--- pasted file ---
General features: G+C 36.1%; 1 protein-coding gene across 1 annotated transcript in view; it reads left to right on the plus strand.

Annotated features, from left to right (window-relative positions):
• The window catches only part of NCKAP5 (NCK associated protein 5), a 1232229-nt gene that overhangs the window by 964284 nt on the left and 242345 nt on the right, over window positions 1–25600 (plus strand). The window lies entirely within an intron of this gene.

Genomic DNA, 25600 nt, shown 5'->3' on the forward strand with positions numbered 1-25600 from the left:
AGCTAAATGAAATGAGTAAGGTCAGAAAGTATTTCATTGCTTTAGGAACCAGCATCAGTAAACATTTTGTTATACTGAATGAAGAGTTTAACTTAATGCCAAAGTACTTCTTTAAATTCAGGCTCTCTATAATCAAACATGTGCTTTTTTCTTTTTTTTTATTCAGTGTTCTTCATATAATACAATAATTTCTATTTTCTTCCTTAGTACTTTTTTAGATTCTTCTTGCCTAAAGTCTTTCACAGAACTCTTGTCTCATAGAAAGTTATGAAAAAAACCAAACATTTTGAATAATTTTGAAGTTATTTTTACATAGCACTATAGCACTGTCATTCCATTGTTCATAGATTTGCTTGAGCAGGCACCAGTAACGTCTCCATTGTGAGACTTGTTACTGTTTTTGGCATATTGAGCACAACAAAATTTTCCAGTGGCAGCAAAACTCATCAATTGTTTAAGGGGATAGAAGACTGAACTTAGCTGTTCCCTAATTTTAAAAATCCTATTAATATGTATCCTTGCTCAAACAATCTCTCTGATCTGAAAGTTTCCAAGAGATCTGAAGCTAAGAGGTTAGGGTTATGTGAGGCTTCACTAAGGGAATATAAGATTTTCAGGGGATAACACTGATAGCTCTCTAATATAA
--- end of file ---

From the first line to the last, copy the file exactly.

General features: G+C 36.1%; 1 protein-coding gene across 1 annotated transcript in view; it reads left to right on the plus strand.

Annotated features, from left to right (window-relative positions):
• The window catches only part of NCKAP5 (NCK associated protein 5), a 1232229-nt gene that overhangs the window by 964284 nt on the left and 242345 nt on the right, over window positions 1–25600 (plus strand). The window lies entirely within an intron of this gene.

Genomic DNA, 25600 nt, shown 5'->3' on the forward strand with positions numbered 1-25600 from the left:
AGCTAAATGAAATGAGTAAGGTCAGAAAGTATTTCATTGCTTTAGGAACCAGCATCAGTAAACATTTTGTTATACTGAATGAAGAGTTTAACTTAATGCCAAAGTACTTCTTTAAATTCAGGCTCTCTATAATCAAACATGTGCTTTTTTCTTTTTTTTTATTCAGTGTTCTTCATATAATACAATAATTTCTATTTTCTTCCTTAGTACTTTTTTAGATTCTTCTTGCCTAAAGTCTTTCACAGAACTCTTGTCTCATAGAAAGTTATGAAAAAAACCAAACATTTTGAATAATTTTGAAGTTATTTTTACATAGCACTATAGCACTGTCATTCCATTGTTCATAGATTTGCTTGAGCAGGCACCAGTAACGTCTCCATTGTGAGACTTGTTACTGTTTTTGGCATATTGAGCACAACAAAATTTTCCAGTGGCAGCAAAACTCATCAATTGTTTAAGGGGATAGAAGACTGAACTTAGCTGTTCCCTAATTTTAAAAATCCTATTAATATGTATCCTTGCTCAAACAATCTCTCTGATCTGAAAGTTTCCAAGAGATCTGAAGCTAAGAGGTTAGGGTTATGTGAGGCTTCACTAAGGGAATATAAGATTTTCAGGGGATAACACTGATAGCTCTCTAATATAA